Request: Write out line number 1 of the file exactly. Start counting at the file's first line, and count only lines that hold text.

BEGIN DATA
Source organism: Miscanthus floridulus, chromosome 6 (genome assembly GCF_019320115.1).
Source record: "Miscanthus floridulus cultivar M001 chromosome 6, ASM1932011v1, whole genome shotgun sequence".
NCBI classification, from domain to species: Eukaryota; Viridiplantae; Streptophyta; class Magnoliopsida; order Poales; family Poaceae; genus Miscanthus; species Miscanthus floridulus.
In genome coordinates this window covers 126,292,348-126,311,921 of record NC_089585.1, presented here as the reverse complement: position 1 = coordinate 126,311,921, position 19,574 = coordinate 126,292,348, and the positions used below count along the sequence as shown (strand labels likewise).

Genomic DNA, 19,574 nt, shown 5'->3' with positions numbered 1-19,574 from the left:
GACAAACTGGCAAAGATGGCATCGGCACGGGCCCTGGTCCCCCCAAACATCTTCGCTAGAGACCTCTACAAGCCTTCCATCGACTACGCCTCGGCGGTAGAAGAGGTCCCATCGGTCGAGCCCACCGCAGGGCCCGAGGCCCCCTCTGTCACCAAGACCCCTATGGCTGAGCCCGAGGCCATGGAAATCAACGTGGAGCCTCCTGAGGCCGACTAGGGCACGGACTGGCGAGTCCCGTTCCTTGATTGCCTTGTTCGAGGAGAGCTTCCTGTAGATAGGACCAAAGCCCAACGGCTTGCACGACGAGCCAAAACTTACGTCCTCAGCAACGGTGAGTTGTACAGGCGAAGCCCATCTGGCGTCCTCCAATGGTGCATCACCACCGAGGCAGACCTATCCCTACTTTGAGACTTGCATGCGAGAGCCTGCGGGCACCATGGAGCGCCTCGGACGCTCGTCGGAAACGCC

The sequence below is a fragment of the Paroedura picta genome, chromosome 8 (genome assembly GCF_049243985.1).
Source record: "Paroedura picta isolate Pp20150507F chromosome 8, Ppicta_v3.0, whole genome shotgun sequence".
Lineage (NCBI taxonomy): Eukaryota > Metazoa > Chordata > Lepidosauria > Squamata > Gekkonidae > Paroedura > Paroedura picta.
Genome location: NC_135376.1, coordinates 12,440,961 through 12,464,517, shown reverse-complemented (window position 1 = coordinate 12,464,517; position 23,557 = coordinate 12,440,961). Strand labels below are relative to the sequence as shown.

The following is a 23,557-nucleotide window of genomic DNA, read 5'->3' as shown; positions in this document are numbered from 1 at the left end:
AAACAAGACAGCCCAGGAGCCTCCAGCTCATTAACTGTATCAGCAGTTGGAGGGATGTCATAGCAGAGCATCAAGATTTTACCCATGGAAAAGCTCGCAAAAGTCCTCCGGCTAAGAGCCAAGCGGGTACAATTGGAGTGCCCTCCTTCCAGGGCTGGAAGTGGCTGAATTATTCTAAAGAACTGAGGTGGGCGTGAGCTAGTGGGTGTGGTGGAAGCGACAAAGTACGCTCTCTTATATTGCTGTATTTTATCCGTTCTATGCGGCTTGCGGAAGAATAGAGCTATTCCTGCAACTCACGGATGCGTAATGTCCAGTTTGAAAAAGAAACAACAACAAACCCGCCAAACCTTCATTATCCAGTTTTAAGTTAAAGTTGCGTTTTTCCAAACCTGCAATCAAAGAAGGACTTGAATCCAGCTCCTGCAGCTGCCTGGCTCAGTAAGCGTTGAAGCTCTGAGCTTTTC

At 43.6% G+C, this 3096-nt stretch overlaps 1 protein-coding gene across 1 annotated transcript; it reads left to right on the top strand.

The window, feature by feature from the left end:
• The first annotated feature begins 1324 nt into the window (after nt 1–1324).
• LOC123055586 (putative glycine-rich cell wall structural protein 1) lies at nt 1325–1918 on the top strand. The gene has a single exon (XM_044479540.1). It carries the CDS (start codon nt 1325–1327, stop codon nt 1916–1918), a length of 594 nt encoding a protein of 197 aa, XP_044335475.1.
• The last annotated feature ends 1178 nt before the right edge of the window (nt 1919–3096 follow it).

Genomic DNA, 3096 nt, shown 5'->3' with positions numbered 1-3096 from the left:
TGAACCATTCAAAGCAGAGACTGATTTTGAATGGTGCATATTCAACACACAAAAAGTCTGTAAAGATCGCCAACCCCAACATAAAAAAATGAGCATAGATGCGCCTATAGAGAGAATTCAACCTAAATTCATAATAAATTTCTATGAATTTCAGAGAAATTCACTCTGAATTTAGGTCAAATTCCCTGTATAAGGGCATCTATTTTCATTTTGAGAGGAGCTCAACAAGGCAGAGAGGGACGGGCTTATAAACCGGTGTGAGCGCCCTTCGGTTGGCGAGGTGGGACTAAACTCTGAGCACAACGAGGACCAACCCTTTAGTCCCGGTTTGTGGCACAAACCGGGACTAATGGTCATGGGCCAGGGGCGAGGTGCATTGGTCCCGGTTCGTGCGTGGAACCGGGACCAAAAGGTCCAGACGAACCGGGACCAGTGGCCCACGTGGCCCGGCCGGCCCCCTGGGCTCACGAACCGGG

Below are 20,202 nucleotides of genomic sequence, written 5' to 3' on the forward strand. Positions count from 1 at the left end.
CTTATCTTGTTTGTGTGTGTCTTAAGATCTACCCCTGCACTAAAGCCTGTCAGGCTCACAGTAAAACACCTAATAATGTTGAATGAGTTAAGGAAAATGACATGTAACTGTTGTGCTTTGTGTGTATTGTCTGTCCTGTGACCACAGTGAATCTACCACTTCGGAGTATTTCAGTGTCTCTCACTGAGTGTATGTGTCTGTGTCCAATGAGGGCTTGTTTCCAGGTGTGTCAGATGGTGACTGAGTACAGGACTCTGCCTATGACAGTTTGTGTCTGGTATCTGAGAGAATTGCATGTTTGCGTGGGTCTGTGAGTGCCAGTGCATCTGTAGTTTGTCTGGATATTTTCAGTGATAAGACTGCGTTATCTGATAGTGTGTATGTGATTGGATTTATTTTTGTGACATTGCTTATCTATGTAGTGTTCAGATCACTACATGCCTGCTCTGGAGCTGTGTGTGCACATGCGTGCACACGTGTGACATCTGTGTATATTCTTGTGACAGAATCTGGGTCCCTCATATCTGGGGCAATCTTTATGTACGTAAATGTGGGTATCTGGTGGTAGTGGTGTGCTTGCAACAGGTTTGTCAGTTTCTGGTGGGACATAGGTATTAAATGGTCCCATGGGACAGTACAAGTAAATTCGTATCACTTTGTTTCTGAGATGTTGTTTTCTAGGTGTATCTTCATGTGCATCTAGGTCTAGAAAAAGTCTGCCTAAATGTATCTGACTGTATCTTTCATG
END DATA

Source organism: Miscanthus floridulus, chromosome 6 (genome assembly GCF_019320115.1).